I was playing blackjack, whiling away the time before lunch at a $10 table while my wife played penny slots. It was a pretty non-descript six-deck game, with the dealer hitting soft 17 but double downs allowed on any first two cards. Players could split pairs up to three times for a total of four hands.
The most unusual thing about the game came after I’d been playing for about 10 minutes. The deck turned into a soft 17 mine. Four hands in a row, I had 17 in hands that counted the Ace as 11. The first two times, my hand was Ace-6. The third was Ace-4-2 and the fourth was Ace-3-3.
On my first Ace-6, the dealer had a 6 face up. For basic strategy players, that’s a double down situation, so I pushed out two more $5 chips. The player at third base looked directly at me, and shook his head.
That’s unusual, I thought. When I first started playing back in the 1980s, soft 17 was one of the most misplayed hands in blackjack. Nowadays, the large majority of players have caught on that Ace-6 is a double-down opportunity whenever the dealer’s face up card is 3, 4, 5 or 6. Players win more of those hands than we lose, so we want more money on the table.
I didn’t win this one. My double down card was an 8, giving me a 15 with the Ace counted as one. The dealer turned a 7 up, then drew a 4 for 17.
When the second Ace-6 came up, the dealer’s up card was a Queen. This time I signaled to hit.
The third baseman asked, “What no double down this time?”
I said, “Not against a 10,” and he replied, “But you’re STILL HITTING 17!” I nodded, looked back at my hand, and saw a 3 come up. I had a 20, and when the dealer turned up a Jack, I had a push.
Next hand: Ace-4, against a 9. I hit, and got a 2 for the third soft 17. I signaled to hit again, and my nemesis went into fill indignation role.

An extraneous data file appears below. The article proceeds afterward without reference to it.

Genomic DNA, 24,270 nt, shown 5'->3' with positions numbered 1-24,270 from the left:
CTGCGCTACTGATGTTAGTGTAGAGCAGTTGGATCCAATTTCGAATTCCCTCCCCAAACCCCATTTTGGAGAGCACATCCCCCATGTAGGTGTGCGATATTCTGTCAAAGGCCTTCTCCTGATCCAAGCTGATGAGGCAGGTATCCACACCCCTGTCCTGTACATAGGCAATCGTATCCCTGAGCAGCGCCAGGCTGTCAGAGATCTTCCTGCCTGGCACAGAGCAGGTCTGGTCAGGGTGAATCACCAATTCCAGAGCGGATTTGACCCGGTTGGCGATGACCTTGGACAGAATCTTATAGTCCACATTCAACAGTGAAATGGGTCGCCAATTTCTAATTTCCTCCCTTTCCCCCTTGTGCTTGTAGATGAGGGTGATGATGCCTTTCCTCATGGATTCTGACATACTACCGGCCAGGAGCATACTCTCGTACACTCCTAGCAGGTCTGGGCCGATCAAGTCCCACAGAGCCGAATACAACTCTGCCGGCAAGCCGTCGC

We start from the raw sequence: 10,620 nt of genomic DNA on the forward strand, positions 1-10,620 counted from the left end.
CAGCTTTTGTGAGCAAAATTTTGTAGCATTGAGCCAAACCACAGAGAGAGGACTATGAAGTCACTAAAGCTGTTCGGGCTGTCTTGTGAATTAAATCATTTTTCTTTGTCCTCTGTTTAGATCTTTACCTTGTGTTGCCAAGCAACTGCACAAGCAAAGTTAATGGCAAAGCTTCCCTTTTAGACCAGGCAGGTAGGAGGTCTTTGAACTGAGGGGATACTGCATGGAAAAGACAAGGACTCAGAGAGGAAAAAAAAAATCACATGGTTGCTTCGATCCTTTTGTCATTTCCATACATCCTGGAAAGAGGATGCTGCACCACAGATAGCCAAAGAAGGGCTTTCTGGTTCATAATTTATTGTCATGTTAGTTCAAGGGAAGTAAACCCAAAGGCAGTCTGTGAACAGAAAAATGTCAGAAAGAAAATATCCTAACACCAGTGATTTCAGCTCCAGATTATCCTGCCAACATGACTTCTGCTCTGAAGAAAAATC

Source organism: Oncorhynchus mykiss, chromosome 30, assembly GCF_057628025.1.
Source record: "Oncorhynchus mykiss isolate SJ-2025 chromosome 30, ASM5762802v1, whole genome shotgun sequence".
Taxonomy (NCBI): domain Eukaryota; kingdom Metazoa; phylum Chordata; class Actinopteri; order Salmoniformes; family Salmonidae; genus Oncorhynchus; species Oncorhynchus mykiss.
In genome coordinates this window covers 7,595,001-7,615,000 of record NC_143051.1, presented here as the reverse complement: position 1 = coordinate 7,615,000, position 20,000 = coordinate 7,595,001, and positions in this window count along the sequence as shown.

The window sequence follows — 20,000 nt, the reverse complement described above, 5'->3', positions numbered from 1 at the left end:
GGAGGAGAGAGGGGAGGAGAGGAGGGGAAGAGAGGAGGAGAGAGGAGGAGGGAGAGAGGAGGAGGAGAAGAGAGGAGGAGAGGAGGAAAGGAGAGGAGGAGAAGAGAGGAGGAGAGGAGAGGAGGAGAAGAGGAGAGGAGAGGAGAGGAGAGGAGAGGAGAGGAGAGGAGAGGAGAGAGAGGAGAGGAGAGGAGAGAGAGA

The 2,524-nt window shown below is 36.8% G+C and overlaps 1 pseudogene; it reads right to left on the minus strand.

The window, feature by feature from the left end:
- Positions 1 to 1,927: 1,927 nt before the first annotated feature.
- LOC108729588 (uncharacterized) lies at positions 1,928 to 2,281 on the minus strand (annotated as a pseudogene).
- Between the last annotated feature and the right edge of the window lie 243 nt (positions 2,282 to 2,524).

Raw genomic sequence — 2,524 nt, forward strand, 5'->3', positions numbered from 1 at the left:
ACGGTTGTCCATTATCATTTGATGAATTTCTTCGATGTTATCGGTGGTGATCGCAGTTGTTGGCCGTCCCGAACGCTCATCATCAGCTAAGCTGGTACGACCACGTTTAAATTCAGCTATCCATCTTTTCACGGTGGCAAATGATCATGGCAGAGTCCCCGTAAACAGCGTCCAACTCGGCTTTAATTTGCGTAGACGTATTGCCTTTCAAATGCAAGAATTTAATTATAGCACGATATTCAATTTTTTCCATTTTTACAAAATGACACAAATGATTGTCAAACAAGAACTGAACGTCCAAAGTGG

“Will you knock it off, hitting those 17s?”
Other players jumped into the fray. “He’s doing it right,” said the gentleman at first base, and the woman immediately to my left said, “That’s what I was taught to do.”
This one turned out badly. I drew a 6 for 13, then a 4 for a hard 17, and stood. (“About freakin’ time,” the third baseman snarled.) No one else took a card. The dealer’s down card was a 7 for 16, then he drew 5 for a 21 that beat the table.
“If you hadn’t taken that 6, he’d have busted!” yelled Mr. Stand on 17. “You cost us all money.”
Again, others came to my defense, with the first baseman snapping back, “It was the right play! He doesn’t know what card is coming next.”
Hand No. 4 was dealt. Ace-3 for me, an 8 for the dealer. I drew a 3, and the third baseman shouted, “He stands!” The woman next to me looked his way and said, “Will you knock it off?” I just signaled for another hit. This time I drew a 4, and I had my 21. The dealer turned up another 8, then a 10 and busted.
“See, that didn’t hurt,” said the fellow at first. The guy on third snorted, “Lucky,” scooped up his chips and left. Our first-base friend said quietly, “Thank goodness,” and there were chuckles all around. The woman on my left patted my arm and said, “You kept cool for all that. Good for you.”
For the record, the best percentage plays on soft 17 are is to double down after two cards if the dealer shows 3 through 6, to hit against all other dealer up cards, and to hit if your soft 17 is three or more cards.
It’s not going to work every time. In this four-hand stretch, I won once, pushed once, and lost twice, including a double down. I had a net loss of $20. But I’d play all four hands the same way, because it’s the best percentage play. In the long run, I’ll win more of the double downs than I lose. On hands where I’m at a disadvantage, I’ll reduce losses on the by hitting soft 17.
Seventeen can push, but it’s never a winning hand unless the dealer busts. And with soft 17, you can’t bust with a one-card hit. For a basic strategy player, the time to stand on soft 17 is never. Six players at a seven-player table got it. And then there was one.
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